Anyhow, for those of you who are die-hard NU-fans, here's that extremely rare demo track.

Cheers to the memory of Tony, and much love to the Sly family!

NO USE FOR A NAME - "Hole" demo 1991

Thursday, July 25, 2013

JESUS PHILBIN / BASTARD NOISE - collaboration 2002

As mentioned in my EAST WEST BLAST TEST posting below, around the turn of the Millennium, I was trying to figure out "what's next".  Aside from my allegiance to hardcore, I listened to a bit of everything, but was intrigued by noise.  As a kid, I used to make strange cut-and-paste cassettes of odd samples from various records and spontaneous moments taken from the radio.  Little did I know until many, many years later that people have been doing such things for 50-60 years plus, and actually had fans!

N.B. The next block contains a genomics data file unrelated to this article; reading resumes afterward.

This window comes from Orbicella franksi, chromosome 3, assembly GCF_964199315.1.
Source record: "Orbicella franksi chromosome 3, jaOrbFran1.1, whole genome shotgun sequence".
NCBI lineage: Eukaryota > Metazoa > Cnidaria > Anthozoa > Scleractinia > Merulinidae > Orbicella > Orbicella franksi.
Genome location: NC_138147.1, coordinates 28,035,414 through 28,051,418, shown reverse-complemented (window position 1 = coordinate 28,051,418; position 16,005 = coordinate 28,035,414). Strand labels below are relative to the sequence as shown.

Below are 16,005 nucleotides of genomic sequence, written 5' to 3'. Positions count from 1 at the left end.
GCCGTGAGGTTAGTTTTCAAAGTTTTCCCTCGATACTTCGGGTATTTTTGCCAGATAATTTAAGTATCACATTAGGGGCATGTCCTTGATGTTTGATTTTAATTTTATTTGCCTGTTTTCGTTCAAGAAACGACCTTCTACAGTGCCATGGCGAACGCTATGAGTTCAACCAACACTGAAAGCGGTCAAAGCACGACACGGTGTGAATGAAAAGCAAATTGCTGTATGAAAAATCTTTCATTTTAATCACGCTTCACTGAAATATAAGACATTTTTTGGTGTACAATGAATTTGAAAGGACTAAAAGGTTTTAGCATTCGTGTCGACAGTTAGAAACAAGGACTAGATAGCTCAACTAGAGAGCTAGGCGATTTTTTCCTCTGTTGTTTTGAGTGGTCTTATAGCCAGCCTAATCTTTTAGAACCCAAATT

In the 90's, Eric Wood used Man Is The Bastard as a vehicle to broaden the scope of extreme music, by merging violent instruments and vocals with searing electronics. A unique combination that has since inspired untold legions of musicians and noisemakers alike.  Wood and I had been friends since about 1988, and aside from my occasional guest vocals with MITB, we had never collaborated musically. 

In 1999 I finally got off my ass and figured out how to create some decent noise tracks, something other than simply looping distortion and delay pedals.  Out of this exploration, JESUS PHILBIN was born.  I released the "Subterranean Electronic Blasphemy" album on Jon Kortland's (Iron Lung / Gob / Pig Heart Transplant / Dead Language) label Satan's Pimp.  After that followed a handful of smaller releases. But I'd never performed live, doing the noise thing.